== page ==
The Dutch National Students' Association (ISO), which represents student interests, hired ResearchNed to investigate the extent to which students in higher education experience unsafe situations, whether or not these take place in their institutions. The research agency interviewed 7,650 students at the start of this year.
Of those students questioned, the vast majority – 94 percent – said they felt safe in their institutions. Nonetheless, 20 percent of students said that they had sometimes found themselves in socially unsafe situations. Of those students, 40 percent said that they had avoided an educational activity for this reason.
The ISO concludes that social safety in higher education is not always as it should be. The students interviewed spoke of discrimination, intimidation, threats, blackmail and bullying. “One lecturer made a joke in poor taste about my visual handicap and then had a really good laugh about it, along with another student”, said one of the respondents.
‘One lecturer made a joke about my visual handicap’
Moreover, 9 percent of students said they had experienced sexual harassment. These ranged from comments about a shirt “that was very sexy” to rape. Three percent of interviewees said that these were ‘physical incidents’.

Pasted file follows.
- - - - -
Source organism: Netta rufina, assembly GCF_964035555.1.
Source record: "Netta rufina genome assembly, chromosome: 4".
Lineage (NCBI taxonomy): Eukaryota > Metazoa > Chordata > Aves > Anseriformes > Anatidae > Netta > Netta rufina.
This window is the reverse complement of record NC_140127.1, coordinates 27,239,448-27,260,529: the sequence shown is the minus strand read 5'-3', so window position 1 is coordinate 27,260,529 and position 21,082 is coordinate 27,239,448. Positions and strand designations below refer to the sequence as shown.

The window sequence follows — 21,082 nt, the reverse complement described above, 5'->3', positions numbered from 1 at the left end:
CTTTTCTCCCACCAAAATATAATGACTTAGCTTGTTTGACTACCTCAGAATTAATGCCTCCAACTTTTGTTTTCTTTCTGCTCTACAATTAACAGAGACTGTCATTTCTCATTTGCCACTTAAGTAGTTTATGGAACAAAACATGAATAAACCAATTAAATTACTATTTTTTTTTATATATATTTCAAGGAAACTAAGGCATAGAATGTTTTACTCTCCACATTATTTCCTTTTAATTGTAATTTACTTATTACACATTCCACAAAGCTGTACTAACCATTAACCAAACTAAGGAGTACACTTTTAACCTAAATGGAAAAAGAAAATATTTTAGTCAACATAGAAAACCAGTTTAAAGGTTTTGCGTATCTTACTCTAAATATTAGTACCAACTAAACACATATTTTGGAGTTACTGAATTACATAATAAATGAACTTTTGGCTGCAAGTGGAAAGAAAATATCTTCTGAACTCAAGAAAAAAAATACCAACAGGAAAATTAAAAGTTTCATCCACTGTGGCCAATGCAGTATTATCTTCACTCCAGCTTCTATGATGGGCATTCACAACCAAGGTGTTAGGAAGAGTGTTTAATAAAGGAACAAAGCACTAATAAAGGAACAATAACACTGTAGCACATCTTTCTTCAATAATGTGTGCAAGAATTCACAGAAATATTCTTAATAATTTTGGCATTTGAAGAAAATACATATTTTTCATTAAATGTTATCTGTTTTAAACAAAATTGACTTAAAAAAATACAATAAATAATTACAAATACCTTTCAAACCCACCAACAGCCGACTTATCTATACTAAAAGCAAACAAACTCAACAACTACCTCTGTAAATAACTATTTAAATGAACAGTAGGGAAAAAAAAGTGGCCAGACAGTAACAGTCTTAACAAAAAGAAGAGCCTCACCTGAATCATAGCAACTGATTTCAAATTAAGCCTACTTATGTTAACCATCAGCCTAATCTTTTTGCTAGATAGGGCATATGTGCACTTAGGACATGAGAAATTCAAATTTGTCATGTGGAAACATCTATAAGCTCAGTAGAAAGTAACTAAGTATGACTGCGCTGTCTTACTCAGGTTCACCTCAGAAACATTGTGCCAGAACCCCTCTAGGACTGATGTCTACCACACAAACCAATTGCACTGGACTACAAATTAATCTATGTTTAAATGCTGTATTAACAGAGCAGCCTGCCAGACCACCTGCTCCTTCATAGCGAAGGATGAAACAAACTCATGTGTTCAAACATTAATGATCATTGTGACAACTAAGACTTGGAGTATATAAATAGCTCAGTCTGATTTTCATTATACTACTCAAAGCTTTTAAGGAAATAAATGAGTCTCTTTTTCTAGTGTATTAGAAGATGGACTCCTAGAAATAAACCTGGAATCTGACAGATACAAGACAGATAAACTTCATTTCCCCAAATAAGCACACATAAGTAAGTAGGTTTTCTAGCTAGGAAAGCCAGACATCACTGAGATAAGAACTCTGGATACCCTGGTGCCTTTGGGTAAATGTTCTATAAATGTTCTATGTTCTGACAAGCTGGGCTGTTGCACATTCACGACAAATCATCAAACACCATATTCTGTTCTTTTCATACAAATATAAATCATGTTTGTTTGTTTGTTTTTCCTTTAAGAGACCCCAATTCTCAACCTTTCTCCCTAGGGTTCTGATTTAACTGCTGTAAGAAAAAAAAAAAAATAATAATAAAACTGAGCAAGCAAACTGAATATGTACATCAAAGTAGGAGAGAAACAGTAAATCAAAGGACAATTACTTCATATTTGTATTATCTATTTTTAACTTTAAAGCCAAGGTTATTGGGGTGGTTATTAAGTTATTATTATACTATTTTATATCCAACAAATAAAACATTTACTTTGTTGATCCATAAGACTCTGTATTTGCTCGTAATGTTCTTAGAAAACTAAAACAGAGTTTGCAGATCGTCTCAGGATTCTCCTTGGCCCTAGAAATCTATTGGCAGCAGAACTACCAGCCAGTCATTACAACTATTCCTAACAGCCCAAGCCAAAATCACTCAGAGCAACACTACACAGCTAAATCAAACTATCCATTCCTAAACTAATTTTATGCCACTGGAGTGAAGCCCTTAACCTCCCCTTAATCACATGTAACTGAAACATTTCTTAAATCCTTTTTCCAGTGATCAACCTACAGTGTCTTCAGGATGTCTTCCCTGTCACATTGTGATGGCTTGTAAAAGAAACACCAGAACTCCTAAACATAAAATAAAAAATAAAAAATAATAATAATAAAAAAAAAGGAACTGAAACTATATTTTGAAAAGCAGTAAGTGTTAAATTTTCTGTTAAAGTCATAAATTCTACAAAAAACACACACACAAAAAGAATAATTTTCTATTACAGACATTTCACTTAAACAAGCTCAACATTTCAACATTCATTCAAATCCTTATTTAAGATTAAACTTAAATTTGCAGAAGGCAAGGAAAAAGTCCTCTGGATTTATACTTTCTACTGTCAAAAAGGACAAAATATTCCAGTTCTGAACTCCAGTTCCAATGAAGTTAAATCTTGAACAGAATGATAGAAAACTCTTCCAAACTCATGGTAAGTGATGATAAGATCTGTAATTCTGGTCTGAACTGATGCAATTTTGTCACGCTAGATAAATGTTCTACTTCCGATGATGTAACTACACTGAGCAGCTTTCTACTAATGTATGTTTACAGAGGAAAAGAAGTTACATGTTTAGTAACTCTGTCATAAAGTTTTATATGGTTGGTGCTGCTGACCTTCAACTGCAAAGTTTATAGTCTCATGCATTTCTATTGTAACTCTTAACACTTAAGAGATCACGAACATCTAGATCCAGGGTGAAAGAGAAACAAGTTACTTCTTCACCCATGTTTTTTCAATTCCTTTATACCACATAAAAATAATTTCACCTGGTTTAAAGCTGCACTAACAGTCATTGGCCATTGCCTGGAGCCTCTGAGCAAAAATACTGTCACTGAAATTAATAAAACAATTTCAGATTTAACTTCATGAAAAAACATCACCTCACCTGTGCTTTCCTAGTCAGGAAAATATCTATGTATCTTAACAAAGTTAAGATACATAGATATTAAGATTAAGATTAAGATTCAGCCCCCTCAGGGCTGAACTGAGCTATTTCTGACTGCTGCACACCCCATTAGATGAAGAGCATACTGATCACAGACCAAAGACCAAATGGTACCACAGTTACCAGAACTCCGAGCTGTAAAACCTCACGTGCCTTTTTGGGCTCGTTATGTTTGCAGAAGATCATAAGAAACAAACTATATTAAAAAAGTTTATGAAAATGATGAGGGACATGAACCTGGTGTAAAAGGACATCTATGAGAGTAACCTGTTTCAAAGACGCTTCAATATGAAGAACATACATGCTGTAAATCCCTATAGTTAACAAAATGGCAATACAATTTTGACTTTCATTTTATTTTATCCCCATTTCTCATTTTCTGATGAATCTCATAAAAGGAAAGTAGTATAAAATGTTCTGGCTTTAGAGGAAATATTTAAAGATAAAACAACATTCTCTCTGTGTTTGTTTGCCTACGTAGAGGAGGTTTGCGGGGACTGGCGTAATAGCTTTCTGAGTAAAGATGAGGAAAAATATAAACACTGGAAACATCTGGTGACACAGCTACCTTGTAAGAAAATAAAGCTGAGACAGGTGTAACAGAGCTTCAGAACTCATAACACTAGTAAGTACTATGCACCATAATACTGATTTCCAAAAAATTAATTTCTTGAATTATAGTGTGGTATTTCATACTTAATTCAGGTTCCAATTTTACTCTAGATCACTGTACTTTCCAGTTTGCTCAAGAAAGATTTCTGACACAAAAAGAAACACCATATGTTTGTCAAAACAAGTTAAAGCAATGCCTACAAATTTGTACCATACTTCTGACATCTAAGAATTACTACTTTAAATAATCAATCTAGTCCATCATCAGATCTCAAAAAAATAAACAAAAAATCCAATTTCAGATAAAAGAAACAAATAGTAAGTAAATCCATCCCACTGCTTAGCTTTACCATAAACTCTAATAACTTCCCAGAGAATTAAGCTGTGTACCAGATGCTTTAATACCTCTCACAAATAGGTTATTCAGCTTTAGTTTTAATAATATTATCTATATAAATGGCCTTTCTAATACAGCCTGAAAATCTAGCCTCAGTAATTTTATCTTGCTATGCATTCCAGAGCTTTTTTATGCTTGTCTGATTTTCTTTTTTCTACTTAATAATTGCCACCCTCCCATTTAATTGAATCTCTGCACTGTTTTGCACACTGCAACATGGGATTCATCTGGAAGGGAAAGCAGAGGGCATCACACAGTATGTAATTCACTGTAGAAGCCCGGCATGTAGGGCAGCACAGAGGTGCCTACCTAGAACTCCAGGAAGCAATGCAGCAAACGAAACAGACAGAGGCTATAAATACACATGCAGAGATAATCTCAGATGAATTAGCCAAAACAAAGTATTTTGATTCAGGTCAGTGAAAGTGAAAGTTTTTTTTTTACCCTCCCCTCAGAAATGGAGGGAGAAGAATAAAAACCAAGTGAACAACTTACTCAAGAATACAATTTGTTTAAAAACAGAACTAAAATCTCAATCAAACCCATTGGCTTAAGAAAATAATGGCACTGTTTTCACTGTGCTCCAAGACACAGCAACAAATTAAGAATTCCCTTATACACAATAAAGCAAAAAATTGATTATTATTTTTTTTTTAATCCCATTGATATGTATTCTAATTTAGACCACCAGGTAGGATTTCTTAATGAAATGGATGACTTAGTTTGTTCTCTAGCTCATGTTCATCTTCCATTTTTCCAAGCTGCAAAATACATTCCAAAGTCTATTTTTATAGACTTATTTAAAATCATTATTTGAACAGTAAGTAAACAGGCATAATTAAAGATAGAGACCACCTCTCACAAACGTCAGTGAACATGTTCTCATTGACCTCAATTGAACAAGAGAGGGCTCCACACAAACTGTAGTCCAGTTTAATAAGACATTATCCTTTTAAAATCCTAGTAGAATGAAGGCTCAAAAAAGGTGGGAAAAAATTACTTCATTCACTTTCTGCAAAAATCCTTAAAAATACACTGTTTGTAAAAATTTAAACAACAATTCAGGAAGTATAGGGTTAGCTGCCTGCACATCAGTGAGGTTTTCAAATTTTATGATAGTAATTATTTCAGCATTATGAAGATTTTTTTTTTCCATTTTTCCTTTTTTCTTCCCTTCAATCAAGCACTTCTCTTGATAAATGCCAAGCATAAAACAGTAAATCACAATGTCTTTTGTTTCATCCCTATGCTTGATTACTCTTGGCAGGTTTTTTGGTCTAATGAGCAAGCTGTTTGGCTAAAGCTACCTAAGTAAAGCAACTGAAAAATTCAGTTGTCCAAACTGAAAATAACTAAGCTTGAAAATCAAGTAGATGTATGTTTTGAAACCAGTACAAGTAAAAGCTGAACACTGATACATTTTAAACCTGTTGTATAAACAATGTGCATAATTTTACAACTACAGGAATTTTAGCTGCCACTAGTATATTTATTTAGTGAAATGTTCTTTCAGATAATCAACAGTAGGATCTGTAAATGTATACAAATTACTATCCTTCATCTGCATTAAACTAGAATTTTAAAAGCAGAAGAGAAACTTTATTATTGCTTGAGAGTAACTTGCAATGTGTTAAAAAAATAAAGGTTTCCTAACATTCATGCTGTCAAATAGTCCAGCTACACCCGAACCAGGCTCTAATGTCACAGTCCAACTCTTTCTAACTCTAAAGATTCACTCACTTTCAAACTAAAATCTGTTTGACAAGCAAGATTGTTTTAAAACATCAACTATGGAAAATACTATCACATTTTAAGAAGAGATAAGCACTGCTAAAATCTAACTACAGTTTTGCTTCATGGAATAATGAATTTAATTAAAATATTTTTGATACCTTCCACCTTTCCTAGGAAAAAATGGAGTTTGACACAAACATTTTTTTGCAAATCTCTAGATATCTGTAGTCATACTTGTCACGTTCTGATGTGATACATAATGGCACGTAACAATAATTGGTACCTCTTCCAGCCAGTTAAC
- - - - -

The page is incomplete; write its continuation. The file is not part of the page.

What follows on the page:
Most of those victimised (64 percent) never reported these acts of transgressive behaviour. In the majority of cases (84 percent) that’s because the student thought the incident wasn’t serious enough. There is also a group (17 percent) who lack trust that the institution will do anything about it, and another group (16 percent) who don’t know where to go to report these acts. “To me that’s a toxic mix, and it means that vulnerable victimised students can get lost in the process”, says ISO chairperson Lisanne de Roos.
It’s the view of the ISO that educational institutions have to make it more clear where students can go to get help. After making its own inventory, the ISO found that information about an institution’s confidential counsellors is often obscure: “The universities of applied sciences in particular scored poorly”. De Roos believes there are “too many students who are unable to call on professional help when they really need it”.
Certainly very many incidents go unreported, the Inspectorate of Education stated in February. According to the Inspectorate, those in higher education should be doing a better job of monitoring social safety.
For a campaign on social safety, student council party Lijst Bèta en Delta are collecting experiences of TU Delft students. Did you ever have to deal with bullying, discrimination or any other form of harassment during your studies and would you like to share your story? Then fill in this contact form (anonymously).
The Cabinet also regards this as an important issue, and not just for higher education. Mariëtte Hamer, former chair of the Social-Economic Council, is starting today as government commissioner on sexual harassment and sexual violence.
HOP, Josefine van Enk